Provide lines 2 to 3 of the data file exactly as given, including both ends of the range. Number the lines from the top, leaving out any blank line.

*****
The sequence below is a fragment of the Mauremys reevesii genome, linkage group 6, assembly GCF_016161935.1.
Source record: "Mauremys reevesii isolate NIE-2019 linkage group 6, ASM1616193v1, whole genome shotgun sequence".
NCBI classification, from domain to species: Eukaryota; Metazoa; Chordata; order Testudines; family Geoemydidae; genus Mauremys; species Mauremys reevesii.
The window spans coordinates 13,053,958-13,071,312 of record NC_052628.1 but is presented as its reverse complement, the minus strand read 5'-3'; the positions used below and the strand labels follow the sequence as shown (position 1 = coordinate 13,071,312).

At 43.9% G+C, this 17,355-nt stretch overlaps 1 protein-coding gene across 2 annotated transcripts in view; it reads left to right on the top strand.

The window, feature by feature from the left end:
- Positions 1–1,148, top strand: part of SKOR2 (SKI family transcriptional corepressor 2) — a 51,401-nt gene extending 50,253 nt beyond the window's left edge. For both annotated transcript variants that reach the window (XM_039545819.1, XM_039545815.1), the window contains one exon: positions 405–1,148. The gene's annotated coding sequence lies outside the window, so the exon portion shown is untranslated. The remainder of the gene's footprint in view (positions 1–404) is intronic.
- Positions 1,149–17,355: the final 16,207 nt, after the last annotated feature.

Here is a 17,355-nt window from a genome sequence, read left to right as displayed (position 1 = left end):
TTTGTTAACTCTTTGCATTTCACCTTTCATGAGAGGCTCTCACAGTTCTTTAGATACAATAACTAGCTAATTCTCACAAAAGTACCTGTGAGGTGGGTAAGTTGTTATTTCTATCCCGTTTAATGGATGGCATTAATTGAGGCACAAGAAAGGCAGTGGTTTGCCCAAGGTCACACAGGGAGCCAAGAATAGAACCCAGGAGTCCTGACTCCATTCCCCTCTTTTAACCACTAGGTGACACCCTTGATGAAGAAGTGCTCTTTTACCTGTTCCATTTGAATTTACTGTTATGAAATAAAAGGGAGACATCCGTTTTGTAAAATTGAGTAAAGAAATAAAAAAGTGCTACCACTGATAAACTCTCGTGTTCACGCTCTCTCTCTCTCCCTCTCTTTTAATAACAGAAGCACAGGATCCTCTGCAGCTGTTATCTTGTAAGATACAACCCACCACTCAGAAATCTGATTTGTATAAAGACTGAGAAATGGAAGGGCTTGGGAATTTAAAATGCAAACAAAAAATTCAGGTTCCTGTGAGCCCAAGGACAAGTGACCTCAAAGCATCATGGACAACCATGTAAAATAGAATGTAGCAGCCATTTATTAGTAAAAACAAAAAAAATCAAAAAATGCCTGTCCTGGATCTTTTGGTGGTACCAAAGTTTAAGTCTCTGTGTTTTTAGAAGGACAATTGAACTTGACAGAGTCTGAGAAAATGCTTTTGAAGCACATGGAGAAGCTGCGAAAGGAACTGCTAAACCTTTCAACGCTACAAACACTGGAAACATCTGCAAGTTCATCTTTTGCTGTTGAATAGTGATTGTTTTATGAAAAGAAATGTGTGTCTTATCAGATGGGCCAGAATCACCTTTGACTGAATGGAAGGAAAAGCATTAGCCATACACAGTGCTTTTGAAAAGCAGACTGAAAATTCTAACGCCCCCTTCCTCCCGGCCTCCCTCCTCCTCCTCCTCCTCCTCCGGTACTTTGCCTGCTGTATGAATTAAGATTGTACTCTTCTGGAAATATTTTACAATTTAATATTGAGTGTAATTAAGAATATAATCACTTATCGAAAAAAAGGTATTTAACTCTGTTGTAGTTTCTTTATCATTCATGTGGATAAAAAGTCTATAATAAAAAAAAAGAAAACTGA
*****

Source record: "Mauremys reevesii isolate NIE-2019 linkage group 6, ASM1616193v1, whole genome shotgun sequence".
NCBI classification, from domain to species: Eukaryota; Metazoa; Chordata; order Testudines; family Geoemydidae; genus Mauremys; species Mauremys reevesii.